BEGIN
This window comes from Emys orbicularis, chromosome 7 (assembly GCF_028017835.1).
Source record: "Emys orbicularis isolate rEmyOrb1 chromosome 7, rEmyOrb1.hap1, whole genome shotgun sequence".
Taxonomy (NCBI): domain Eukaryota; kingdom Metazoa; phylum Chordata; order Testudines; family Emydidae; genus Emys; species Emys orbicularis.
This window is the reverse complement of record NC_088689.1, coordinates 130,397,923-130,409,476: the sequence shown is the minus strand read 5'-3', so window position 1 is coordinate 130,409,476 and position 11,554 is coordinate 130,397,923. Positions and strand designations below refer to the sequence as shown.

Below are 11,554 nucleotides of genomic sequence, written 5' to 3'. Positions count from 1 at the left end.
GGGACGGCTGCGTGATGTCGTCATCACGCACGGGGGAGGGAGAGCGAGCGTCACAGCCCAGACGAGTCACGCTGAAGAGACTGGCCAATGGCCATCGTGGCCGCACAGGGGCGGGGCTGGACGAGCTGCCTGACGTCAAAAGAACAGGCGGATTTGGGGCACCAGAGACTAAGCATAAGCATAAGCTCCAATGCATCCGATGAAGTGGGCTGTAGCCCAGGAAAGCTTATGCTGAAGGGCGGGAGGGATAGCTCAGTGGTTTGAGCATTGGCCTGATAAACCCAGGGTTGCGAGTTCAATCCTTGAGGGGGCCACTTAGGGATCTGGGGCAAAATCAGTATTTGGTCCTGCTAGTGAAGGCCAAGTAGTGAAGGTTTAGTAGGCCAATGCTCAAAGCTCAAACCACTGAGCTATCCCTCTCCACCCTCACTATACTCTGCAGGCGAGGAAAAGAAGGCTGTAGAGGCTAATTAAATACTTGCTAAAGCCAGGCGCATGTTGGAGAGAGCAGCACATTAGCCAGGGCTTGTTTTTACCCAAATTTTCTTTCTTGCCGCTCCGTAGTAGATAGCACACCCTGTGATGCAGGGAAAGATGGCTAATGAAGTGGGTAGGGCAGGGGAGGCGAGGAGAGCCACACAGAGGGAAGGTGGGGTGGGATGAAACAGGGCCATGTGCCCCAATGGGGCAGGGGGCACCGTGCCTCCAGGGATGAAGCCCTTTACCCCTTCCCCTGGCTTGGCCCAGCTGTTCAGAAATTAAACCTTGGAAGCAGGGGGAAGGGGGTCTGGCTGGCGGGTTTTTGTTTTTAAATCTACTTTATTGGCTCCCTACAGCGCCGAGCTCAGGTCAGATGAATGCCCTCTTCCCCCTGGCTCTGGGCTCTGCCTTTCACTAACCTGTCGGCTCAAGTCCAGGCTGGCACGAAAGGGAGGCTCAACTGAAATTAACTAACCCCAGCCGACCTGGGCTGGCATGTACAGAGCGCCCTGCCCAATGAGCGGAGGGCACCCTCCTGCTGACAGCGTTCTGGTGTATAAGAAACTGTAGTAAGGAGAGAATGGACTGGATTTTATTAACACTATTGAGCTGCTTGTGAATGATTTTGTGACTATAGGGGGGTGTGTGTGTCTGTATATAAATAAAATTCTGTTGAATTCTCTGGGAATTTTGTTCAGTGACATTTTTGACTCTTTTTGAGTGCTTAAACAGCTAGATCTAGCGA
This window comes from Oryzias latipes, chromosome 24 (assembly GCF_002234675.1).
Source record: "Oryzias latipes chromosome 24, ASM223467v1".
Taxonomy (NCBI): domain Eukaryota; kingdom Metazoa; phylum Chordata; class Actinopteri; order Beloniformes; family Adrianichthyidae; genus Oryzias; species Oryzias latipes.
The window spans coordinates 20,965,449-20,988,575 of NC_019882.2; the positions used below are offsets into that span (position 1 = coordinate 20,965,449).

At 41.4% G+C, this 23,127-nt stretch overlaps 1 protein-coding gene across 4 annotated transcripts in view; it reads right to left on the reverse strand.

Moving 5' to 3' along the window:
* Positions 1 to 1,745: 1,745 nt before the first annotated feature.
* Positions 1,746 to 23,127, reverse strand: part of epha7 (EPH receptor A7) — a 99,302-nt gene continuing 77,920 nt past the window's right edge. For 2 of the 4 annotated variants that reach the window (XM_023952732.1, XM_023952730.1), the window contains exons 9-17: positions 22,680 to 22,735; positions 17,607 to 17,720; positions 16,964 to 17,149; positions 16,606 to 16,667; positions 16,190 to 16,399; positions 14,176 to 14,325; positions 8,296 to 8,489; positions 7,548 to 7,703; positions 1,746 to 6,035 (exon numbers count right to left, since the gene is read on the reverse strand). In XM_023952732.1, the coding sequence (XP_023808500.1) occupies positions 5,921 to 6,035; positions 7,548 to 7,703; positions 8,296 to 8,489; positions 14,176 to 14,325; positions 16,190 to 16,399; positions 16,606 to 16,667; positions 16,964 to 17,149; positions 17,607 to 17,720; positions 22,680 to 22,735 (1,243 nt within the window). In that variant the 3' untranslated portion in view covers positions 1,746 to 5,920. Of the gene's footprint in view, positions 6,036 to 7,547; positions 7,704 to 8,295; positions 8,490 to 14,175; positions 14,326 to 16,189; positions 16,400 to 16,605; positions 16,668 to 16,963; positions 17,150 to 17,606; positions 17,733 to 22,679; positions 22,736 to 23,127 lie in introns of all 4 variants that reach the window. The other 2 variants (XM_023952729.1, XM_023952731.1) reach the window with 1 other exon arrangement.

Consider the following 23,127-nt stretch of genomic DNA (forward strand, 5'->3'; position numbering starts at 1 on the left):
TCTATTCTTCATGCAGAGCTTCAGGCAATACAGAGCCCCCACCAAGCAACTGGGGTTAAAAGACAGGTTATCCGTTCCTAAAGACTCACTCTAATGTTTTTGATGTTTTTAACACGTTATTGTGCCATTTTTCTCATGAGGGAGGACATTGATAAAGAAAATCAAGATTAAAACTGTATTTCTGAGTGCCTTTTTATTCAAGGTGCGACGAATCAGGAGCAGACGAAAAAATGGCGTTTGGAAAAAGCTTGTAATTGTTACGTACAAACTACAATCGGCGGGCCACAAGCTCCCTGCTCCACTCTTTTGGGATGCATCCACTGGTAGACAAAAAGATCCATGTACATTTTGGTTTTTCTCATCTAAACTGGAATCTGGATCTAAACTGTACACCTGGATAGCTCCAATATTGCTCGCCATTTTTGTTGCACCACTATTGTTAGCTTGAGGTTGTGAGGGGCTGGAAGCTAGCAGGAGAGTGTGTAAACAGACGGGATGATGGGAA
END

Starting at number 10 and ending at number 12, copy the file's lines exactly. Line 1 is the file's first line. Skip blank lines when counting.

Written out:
The window spans coordinates 20,965,449-20,988,575 of NC_019882.2; the positions used below are offsets into that span (position 1 = coordinate 20,965,449).

At 41.4% G+C, this 23,127-nt stretch overlaps 1 protein-coding gene across 4 annotated transcripts in view; it reads right to left on the reverse strand.

Moving 5' to 3' along the window: